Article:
Triennial Convention reminds us of God’s work in the world

revivalThis May marks the bicentennial anniversary of the first Baptist Triennial Convention, a meeting of like-minded Baptists passionate about missions.

It was the summer of 1814 in Philadelphia. More than 30 delegates pooled resources to support missionaries.  It came after a century of revolution and war, but also of explosive missionary activity inspired by the Second Great Awakening.

It was the age of missionary giants such as Adoniram Judson and William Carey, who ventured to India to spread the gospel.  It was the time of Luther Rice, who traveled hundreds of miles by horseback to raise funds for missionaries and the Convention alike.

Other missionaries went West, East, and South to spread the good news.  One of the first women missionaries to participate in outreach, Charlotte White, traveled to Asia.

If anything, the Triennial Convention and the societies born out of that movement reveal the distinctive qualities of America’s missionary culture.  Since the nation’s beginning, the Founders believed in a “manifest destiny” to spread out to other parts of the continent out of cultural and Christian duty.

We were (and continue to be, according to the late President Ronald Reagan), in the words of Puritan John Winthrop, a “city upon a hill.”

Yet, this zeal was steeped in a colonial worldview in which Christians believed that they also had the calling to help others become “civilized.”

Despite the spiritual motivation, it was seductively patronizing in many of its forms.  Some mission activities indirectly perpetuated institutions of slavery and imperialism that gave way to Jim Crow, apartheid, and economic disparity later that century.

Nevertheless, I am thankful for the missionary legacy that birthed the Triennial Convention.  We Christians stand upon the shoulders of courageous men and women who had an amazing vision for spreading God’s Word.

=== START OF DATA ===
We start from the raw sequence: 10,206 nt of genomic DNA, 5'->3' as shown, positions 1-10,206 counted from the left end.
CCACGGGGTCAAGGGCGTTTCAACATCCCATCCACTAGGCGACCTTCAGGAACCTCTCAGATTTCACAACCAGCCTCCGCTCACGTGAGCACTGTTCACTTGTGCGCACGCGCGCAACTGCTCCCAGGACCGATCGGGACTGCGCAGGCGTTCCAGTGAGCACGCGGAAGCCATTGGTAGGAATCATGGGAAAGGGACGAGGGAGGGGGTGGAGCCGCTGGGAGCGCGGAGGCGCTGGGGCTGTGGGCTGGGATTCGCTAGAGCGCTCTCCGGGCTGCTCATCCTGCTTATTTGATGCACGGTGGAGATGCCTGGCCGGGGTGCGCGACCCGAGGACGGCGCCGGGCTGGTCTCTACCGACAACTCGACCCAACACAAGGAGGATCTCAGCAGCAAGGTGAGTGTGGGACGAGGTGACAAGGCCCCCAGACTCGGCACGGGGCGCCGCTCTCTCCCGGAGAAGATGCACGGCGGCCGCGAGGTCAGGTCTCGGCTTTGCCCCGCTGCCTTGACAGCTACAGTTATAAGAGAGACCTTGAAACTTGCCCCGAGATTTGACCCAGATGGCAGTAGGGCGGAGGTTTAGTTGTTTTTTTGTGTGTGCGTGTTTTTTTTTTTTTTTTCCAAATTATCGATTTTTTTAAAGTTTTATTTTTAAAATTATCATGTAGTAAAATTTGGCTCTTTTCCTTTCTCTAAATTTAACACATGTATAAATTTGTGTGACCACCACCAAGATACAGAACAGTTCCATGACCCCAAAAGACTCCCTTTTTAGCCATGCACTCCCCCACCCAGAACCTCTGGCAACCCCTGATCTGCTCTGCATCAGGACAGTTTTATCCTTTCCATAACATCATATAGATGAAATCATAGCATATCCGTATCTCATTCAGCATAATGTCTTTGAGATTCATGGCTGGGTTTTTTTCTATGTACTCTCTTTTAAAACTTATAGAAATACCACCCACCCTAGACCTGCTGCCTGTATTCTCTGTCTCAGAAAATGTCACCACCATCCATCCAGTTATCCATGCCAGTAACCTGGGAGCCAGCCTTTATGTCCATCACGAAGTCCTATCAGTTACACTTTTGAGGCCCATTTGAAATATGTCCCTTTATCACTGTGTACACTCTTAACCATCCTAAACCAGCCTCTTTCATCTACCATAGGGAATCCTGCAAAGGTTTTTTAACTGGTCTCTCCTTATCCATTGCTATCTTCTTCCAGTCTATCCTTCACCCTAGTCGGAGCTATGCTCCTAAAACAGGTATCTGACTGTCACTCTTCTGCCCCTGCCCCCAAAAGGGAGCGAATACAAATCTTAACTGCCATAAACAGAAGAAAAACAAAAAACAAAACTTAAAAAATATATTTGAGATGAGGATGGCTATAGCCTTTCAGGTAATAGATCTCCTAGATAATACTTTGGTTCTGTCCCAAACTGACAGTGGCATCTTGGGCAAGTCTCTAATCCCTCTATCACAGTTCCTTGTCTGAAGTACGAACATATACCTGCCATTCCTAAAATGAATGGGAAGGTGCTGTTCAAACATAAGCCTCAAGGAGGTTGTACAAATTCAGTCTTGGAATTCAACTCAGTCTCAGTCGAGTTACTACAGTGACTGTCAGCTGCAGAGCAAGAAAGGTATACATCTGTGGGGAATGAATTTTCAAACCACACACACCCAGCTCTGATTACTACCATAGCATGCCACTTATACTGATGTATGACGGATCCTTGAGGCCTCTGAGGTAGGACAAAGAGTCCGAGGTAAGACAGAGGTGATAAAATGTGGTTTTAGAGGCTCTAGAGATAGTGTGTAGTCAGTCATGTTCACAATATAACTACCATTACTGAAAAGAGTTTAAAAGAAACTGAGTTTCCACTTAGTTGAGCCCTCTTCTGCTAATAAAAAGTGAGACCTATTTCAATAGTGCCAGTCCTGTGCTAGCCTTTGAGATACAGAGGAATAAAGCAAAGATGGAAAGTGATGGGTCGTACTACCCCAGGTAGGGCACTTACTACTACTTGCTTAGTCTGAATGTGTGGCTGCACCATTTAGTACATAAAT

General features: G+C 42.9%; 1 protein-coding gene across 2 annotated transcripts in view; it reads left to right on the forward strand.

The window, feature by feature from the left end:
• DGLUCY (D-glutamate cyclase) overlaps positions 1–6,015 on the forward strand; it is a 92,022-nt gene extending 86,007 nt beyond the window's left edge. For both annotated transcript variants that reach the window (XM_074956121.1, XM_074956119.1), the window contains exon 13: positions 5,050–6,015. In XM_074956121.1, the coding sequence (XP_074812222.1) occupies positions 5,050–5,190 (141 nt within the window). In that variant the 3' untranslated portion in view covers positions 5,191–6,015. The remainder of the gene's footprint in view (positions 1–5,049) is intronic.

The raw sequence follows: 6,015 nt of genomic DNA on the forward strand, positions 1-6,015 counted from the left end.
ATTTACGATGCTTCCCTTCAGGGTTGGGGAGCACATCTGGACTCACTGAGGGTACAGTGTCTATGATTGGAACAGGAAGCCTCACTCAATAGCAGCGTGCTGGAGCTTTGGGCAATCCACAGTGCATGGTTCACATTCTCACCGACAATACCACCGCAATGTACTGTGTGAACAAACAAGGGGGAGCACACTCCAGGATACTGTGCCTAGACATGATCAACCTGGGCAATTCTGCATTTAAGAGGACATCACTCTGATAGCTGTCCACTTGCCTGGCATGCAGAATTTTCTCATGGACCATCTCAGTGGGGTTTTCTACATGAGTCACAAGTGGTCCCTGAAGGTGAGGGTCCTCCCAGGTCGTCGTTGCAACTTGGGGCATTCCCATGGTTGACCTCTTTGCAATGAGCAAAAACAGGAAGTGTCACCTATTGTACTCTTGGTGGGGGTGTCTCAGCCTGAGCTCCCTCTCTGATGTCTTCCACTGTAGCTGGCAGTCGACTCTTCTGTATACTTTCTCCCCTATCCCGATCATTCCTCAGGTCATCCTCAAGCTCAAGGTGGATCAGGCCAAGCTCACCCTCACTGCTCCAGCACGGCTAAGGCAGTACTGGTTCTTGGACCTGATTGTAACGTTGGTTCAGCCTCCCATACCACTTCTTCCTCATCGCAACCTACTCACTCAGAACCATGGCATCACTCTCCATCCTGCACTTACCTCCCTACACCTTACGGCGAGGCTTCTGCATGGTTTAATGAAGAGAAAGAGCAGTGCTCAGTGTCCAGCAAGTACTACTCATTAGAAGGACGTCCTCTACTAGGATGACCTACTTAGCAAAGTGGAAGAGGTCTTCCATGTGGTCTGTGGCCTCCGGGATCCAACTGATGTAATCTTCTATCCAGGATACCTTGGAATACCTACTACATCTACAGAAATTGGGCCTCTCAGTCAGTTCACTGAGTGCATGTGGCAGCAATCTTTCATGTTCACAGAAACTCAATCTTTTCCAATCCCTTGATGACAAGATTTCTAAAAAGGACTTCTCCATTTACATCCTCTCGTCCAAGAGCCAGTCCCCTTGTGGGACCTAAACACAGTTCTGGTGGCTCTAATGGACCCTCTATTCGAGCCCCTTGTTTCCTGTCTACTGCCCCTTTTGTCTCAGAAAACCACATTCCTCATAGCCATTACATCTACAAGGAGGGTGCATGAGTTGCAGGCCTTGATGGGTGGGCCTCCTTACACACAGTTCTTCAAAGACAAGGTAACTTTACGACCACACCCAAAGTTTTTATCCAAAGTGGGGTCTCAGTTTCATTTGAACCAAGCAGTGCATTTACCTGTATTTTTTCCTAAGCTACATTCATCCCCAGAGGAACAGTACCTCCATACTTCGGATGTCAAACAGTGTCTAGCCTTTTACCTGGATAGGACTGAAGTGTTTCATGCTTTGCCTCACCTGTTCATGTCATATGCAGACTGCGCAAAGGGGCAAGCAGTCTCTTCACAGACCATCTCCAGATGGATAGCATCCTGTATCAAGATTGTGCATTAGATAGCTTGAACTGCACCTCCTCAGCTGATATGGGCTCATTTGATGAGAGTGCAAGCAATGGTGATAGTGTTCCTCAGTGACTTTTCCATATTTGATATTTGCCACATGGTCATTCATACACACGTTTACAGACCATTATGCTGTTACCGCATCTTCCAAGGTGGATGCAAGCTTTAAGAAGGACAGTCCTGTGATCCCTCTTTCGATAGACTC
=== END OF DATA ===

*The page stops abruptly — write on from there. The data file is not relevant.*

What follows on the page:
But I am also thankful for a shift in worldview between then and now.  Now, we do not do missions in order to convert “the heathen” and take advantage of natural resources and third-world economies.  We do not free men and women in Christ only to enslave them upon the manors of men.

Rather, we see others as God-image-bearers who have things to teach us as well. Most contemporary missionaries seek to do “contextual” ministry through which they work within the very cultures of those whom they are reaching.

In the American Founding, Christians believed that they had a mission to bring God to the rest of the world.  Now, we realize that God is already at work in the world.

We only have to hear God’s invitation and bear witness to God’s good news with people on God’s–and their–own terms.

This strategy is biblical.  In Acts 17, the Apostle Paul took a tour of Athens.  When he preached to the philosophers there, he said that God was among them because they already built a statue to “an unknown god” (v. 23).

Paul stressed that this nameless god was the God of Israel who became human in the person of Jesus the Christ.  Paul used this cultural symbol and pagan poetry in order to connect his experiences of God with their experiences of God.

Whereas a colonial and imperial worldview tried to get people to church and assimilate cultures, a worldview taken out of Paul’s own missionary playbook behooves Christians to learn how to be guests in a world thirsty for the spiritual nourishment that only God’s well could provide.

Let us hear the invitation and go forth, and let us regain that missionary zeal that once captivated those courageous forebears who formed the Triennial Convention.

Southern Baptist Great Commission Report calls for support, draws controversy

On April 10, I published a column in the Rockdale Citizen challenging Christians to consider that unity in the church is a necessary catalyst for reaching people for Christ. I mentioned that there are many issues dividing Christians that can distract us from preaching the Gospel.